This post is part of my Game Math Series.
Matrix Multiplication as Linear Combinations of Columns/Rows
As shown in this post, matrix multiplication can be viewed as linear combinations of columns from the left matrix or rows from the right matrix. We can reverse this process and utilize this fact to help us eyeball inverses of matrices without having to do any calculation by hand or calculator.
The product of a matrix with its inverse gives the identity matrix:
Viewing from the column perspective, columns of the identity matrix are linear combinations of the columns from the left matrix , where the coefficients of linear combination are from the columns of the right matrix .
Let us use a 3-by-3 matrix as an example:
We want to linearly combine the columns to form the three columns from the 3-by-3 identity matrix, namely , , and .
For the first column, we can find the coefficients by eyeballing the columns from :
Thus, the first column of is .
We can figure out the rest of the coefficients for the other two columns as well:
So the second and third columns of are and , respectively.
And now we have our inverse figured out, hands-free!
We can perform the same trick from the row perspective:
The rows of the 3-by-3 identity matrix are linear combinations of rows from , and the coefficients of linear combination are from the rows of , which we can easily figure out just by looking at .
For the first row of the identity matrix, we can quickly find out that:
So the first row of is .
And for the other two rows of the identity matrix, we can see that:
Thus, the second and third rows of are and , respectively.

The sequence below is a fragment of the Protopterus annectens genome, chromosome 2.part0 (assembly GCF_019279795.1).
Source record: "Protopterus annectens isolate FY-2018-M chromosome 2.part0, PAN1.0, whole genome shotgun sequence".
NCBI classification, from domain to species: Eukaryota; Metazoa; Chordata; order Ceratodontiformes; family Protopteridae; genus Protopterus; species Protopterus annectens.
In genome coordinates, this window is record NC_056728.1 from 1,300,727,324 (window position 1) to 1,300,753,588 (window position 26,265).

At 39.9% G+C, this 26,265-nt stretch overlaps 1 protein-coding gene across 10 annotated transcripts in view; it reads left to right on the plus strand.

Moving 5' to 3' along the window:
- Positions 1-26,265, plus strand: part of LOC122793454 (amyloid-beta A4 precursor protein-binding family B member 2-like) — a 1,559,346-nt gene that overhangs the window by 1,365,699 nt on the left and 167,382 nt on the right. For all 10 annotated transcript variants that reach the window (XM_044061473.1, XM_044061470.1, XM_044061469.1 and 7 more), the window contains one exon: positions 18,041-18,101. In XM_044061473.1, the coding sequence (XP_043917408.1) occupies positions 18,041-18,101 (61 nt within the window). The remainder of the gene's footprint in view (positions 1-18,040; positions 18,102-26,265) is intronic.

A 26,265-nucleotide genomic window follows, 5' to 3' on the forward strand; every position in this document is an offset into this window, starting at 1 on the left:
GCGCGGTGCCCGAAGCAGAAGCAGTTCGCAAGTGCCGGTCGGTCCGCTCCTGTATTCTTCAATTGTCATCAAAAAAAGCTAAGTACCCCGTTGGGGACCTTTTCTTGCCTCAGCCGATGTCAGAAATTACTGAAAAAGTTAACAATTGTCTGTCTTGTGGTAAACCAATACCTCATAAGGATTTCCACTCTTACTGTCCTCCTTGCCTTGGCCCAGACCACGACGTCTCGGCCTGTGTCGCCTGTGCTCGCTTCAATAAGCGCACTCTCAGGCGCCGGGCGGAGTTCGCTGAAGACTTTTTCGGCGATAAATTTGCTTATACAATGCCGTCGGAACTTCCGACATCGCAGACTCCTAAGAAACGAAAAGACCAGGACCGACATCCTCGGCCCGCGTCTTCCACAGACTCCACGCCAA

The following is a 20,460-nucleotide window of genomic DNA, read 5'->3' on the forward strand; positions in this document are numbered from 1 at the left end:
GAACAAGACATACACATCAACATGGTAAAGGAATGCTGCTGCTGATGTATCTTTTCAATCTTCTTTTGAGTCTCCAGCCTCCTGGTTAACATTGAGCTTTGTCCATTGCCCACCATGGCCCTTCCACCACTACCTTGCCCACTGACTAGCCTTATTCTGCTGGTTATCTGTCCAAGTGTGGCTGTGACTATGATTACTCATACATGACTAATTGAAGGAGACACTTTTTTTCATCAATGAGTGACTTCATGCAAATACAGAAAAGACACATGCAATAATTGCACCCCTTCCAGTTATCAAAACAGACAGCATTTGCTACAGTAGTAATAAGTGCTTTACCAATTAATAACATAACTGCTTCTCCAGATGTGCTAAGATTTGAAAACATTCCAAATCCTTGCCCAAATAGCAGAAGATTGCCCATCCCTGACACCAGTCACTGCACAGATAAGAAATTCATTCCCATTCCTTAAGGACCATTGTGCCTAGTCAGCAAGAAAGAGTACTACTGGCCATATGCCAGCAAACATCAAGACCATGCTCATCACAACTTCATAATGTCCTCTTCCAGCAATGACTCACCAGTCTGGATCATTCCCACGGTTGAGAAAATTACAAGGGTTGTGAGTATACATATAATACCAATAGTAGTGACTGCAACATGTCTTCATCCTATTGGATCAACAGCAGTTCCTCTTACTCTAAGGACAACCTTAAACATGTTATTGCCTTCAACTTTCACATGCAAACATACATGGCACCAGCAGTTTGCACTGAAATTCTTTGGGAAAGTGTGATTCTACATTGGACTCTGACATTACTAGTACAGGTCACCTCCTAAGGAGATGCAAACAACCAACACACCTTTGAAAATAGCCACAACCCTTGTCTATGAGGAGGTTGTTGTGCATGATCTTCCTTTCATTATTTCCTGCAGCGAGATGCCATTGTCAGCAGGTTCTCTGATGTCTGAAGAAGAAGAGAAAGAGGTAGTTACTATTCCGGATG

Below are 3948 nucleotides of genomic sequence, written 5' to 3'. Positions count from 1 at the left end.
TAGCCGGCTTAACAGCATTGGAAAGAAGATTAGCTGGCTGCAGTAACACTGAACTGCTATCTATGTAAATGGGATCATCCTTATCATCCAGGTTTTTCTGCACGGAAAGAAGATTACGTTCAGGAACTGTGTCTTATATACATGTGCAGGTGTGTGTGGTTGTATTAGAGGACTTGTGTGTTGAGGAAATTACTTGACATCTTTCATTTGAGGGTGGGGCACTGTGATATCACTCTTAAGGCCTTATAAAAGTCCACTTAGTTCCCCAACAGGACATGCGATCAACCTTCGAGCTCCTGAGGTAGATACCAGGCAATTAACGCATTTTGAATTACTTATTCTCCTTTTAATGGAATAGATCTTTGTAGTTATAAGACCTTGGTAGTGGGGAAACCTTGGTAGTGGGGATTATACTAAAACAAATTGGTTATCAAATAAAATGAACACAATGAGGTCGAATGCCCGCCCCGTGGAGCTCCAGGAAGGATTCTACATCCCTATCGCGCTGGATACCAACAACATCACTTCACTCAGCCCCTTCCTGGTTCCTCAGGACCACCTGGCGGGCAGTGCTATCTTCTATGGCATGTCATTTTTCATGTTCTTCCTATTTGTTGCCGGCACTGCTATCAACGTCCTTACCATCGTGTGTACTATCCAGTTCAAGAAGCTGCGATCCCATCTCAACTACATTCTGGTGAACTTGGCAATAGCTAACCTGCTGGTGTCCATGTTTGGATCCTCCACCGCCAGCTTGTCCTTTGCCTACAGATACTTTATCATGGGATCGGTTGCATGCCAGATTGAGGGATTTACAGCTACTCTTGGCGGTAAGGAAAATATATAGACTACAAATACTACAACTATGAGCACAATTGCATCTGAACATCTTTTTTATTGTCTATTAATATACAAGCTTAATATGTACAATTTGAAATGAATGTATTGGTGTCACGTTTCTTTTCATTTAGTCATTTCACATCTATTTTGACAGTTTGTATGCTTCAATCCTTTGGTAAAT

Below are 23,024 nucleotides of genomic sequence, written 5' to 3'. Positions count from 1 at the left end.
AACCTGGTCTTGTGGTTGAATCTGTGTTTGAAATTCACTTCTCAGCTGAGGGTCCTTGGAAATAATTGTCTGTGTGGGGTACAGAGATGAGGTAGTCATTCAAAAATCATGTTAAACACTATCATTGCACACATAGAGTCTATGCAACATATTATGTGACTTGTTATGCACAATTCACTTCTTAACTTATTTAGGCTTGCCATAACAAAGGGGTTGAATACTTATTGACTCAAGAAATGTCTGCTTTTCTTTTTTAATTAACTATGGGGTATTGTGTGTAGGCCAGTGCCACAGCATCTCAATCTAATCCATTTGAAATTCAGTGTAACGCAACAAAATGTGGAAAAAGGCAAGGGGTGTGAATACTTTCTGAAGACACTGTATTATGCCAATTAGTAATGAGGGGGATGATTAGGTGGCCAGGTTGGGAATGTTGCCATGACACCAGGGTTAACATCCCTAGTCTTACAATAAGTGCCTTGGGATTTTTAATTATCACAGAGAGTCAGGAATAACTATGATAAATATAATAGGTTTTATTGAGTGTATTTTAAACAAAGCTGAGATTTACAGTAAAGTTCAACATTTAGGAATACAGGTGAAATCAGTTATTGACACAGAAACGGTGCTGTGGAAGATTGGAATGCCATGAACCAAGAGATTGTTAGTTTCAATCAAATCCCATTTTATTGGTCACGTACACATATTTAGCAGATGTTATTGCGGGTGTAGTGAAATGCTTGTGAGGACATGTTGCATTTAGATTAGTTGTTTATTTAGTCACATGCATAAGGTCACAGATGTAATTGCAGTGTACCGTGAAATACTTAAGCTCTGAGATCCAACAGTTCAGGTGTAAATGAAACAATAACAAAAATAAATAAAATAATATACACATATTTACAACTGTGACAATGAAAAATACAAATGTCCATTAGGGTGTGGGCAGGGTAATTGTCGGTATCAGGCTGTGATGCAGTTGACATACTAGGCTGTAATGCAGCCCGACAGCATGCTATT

We have found our inverse, hands-free again:
Inverses of Perspective Projection Matrices
Okay, the example above might be a little bit contrived with pretty numbers. Now let’s look at something in the real world that we can apply this technique to.
The perspective projection matrix (negative Z being the view direction in camera space) is of the form:
If you look up 3D Mouse Picking, you’ll see that we need the inverse of the perspective projection matrix to perform this operation.
“No big deal,” you might say, “Our math library already provides a function to invert a 4-by-4 matrix.”
But is it really necessary to use a full-blown 4-by-4 matrix inversion calculation when we can achieve the same thing with just a few scalar operations? We can do better.
Let’s see how we can linearly combine the four columns of to produce the columns of the 4-by-4 identity matrix, namely , , , and .
So the inverse of the perspective projection matrix is:
Using this formula is definitely more efficient than using the generic 4-by-4 matrix inversion. The best part is that you don’t even have to memorize the formula for after seeing how you can easily derive it.
End of How to Eyeball The Inverse of A Matrix
Viewing matrix multiplication as linear combinations of columns of the left matrix or rows of the right matrix is a valuable technique. It grants us the ability to quickly eyeball the inverse of a reasonably-sized matrix.